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Mosquito Relief For Central Texas Still Months Away

Updated: Saturday, August 3 2013, 09:47 PM CDT

As West Nile Virus continues to spread across Texas, so do concerns over when mosquito season will come to an end. Unfortunately, the cooler temperatures needed to stop mosquitoes from breeding and biting, sometimes arrives late in Central Texas. 

According to entomologists, the Southern House Mosquito is the main vector for West Nile in our area, meaning it is the one primarily responsible for spreading the virus.  Until water and air temperatures reach 60 degrees, we may continue to battle mosquitoes. When standing water reaches that temperature, it will prevent most mosquitoes from breeding.  When air temperatures reach 60 degrees, mosquitoes become more lethargic, bite animals less, and begin to feed on plant sugars.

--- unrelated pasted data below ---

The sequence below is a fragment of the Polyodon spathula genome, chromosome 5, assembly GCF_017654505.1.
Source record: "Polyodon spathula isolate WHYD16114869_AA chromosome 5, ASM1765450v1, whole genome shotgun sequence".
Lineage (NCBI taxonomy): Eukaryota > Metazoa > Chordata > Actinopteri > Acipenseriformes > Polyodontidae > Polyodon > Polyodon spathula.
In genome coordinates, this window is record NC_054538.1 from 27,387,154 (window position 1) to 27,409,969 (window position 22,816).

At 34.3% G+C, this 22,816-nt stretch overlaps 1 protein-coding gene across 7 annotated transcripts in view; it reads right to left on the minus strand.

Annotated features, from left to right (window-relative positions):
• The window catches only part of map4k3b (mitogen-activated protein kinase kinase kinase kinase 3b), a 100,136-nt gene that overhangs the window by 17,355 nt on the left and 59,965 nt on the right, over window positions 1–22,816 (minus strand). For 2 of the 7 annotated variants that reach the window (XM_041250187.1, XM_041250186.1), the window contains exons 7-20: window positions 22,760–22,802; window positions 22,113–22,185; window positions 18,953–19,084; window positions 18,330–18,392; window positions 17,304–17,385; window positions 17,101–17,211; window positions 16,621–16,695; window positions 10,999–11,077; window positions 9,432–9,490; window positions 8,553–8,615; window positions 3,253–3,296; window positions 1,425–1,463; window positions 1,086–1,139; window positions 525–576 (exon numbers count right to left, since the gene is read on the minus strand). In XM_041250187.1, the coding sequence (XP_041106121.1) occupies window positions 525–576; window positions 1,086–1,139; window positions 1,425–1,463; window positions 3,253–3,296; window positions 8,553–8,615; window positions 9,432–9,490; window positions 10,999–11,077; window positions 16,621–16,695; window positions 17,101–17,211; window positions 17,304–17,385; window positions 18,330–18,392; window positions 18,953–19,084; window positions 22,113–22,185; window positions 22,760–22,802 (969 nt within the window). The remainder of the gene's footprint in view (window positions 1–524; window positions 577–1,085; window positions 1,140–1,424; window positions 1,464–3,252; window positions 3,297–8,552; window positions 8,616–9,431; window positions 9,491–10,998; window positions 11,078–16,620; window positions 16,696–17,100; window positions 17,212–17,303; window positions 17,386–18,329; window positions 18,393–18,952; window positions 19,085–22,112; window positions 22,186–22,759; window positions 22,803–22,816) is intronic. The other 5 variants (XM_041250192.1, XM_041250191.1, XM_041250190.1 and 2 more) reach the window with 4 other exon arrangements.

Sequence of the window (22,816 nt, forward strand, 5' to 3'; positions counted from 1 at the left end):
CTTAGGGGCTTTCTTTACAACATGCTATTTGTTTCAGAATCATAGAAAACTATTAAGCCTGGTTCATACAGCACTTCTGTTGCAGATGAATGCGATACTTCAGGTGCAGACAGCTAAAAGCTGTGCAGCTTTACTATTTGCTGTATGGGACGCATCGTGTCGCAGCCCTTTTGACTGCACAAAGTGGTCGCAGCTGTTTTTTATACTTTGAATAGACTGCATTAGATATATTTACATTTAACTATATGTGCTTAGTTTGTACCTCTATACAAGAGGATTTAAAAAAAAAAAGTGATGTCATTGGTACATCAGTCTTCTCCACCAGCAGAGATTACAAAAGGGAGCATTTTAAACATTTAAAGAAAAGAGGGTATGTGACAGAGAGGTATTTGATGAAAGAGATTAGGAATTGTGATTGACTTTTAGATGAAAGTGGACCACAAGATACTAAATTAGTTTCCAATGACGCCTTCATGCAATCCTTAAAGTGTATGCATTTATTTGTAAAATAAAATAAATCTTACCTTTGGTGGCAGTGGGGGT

According to statistics compiled by Meteorologist Allison Miller, we first begin to see overnight lows in the 60s in mid-October. It is not until December that daytime highs are usually in the 60s, and this could get pushed later due to the re-emergence of an El Nino pattern, which leads to warmer than normal temperatures in our region. 

Our first frost is usually mid-November, and a good hard freeze that will wipe out most adult mosquito populations usually isn’t until December. It is best to take precautions into your own hands right now to reduce mosquitoes in and around your home.  It may be a couple more months before Mother Nature lends a hand.

By Hunter Ellis.Mosquito Relief For Central Texas Still Months Away

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